Head of Documentation and Visa Fraud at the Criminal Investigations Department of the Ghana Police Service, Sup. Francis Baah has advised the youth to refrain from cyber fraud and concentrate on their education to get a better future.

Cyber Fraud known in local parlance as “Sakawa” is an electronic crime in which people deliberately deceive others and dupe them. The degree to which this evil act extends its wings into our society is devastating and alarming with a huge number of the country’s youth getting involved.

In an interview with XFM’s Mabel Nyadroh, Supt. Francis Baah noted that the practice is becoming severe and gaining more grounds rapidly.

??It is becoming serious, formerly it was on a small scale but now it is worse. Even people who are transferring money for goods bought outside get their monies being diverted into different accounts. What you haven’t worked for, don’t expect to reap from it, cyber fraud is a temporary success and cannot take you to the end of your life,?? he added.

Elaborating on the modus operandi of these fraudsters, he said, ?some of them go on Facebook and other social networks and they are able to procure friends and establish relationships and change their identities and enter into marriage?. They then go ahead to take money and other valuables after which they back off.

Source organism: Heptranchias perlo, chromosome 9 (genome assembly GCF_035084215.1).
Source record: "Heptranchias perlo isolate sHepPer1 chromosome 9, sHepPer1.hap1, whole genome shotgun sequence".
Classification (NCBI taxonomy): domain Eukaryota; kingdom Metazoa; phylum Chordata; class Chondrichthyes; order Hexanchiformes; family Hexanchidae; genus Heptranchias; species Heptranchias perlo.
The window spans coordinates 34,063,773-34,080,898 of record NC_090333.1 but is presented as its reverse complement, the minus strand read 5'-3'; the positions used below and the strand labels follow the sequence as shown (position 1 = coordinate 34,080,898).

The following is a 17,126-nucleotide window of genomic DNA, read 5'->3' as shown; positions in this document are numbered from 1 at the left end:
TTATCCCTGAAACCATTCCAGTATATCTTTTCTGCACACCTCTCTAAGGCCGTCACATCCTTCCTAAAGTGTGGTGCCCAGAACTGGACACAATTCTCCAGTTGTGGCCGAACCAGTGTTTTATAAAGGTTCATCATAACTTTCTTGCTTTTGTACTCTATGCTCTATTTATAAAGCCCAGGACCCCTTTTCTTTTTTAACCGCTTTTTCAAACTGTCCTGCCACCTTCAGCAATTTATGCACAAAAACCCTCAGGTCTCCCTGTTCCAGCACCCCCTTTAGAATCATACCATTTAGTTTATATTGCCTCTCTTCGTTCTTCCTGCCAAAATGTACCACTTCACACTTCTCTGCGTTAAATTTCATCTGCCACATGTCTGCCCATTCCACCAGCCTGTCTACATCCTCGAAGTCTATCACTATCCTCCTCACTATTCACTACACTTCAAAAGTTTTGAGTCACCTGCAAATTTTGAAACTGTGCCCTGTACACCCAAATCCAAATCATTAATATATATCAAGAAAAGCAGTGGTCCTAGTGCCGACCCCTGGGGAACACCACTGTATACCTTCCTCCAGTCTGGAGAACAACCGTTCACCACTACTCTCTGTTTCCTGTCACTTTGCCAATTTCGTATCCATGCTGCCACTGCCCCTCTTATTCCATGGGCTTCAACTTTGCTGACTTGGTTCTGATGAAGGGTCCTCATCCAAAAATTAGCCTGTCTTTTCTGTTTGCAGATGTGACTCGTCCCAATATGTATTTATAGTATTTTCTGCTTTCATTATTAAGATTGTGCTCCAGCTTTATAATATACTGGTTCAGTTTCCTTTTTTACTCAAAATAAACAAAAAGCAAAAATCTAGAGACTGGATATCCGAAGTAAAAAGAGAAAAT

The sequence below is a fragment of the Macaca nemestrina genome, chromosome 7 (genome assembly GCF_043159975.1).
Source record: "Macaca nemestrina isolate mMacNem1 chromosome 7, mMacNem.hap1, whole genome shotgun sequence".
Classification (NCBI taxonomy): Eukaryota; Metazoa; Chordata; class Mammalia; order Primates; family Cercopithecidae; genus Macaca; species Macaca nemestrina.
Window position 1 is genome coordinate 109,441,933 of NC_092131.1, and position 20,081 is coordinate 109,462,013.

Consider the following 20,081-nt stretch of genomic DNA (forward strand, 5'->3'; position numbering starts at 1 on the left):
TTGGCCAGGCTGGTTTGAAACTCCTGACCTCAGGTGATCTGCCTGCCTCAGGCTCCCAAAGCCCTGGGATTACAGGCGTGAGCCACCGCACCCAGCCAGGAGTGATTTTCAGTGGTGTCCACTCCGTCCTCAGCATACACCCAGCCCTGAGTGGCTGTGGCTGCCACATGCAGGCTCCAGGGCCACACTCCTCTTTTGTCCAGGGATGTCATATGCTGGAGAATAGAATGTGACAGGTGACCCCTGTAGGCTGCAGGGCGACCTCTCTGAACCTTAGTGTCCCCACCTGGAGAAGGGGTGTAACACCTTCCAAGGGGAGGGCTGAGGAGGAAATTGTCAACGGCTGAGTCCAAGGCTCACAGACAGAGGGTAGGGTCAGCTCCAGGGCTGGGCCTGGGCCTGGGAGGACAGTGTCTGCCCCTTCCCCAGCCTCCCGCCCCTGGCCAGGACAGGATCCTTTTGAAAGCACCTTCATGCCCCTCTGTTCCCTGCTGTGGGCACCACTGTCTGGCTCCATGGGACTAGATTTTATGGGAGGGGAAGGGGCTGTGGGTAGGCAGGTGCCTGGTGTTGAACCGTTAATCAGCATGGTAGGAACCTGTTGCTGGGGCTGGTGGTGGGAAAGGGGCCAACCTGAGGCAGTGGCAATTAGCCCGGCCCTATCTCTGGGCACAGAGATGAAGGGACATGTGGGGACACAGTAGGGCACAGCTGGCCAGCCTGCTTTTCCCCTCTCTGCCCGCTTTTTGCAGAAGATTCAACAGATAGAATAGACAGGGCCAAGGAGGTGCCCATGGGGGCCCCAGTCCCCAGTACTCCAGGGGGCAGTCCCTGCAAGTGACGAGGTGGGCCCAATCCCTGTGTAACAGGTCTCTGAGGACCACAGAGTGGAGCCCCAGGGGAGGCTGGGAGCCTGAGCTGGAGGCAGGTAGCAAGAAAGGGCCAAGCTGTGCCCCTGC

Others are able to persuade unsuspecting prominent people by disguising themselves to commit crimes like blackmailing.

In a studio discussion with Mauvie Hayford and other guests on ‘X Factor’ radio programme on XFM, a section of the public had the view that parents and policemen support these people who engage in cyber fraud but Supt. Francis Baah debunked claims of police men engaging in cyber fraud.

He however noted that , these fraudsters rather try to pay bribes to the police to set them free when arrested.

The “Sakawa” boys he said become so much indisciplined to the extent that their parents become afraid and cannot report them to the police.

Supt. Baah also disclosed that some of the “Sakawa” boys become the bread winners of their families which makes it difficult for the parents to report their activities to the police.

He believes the practice can be reduced by education to create awareness so that the public do not fall prey to the “Sakawa” boys.

Source: Mabel Nyadroh, Xfmnewscenter/ Accra


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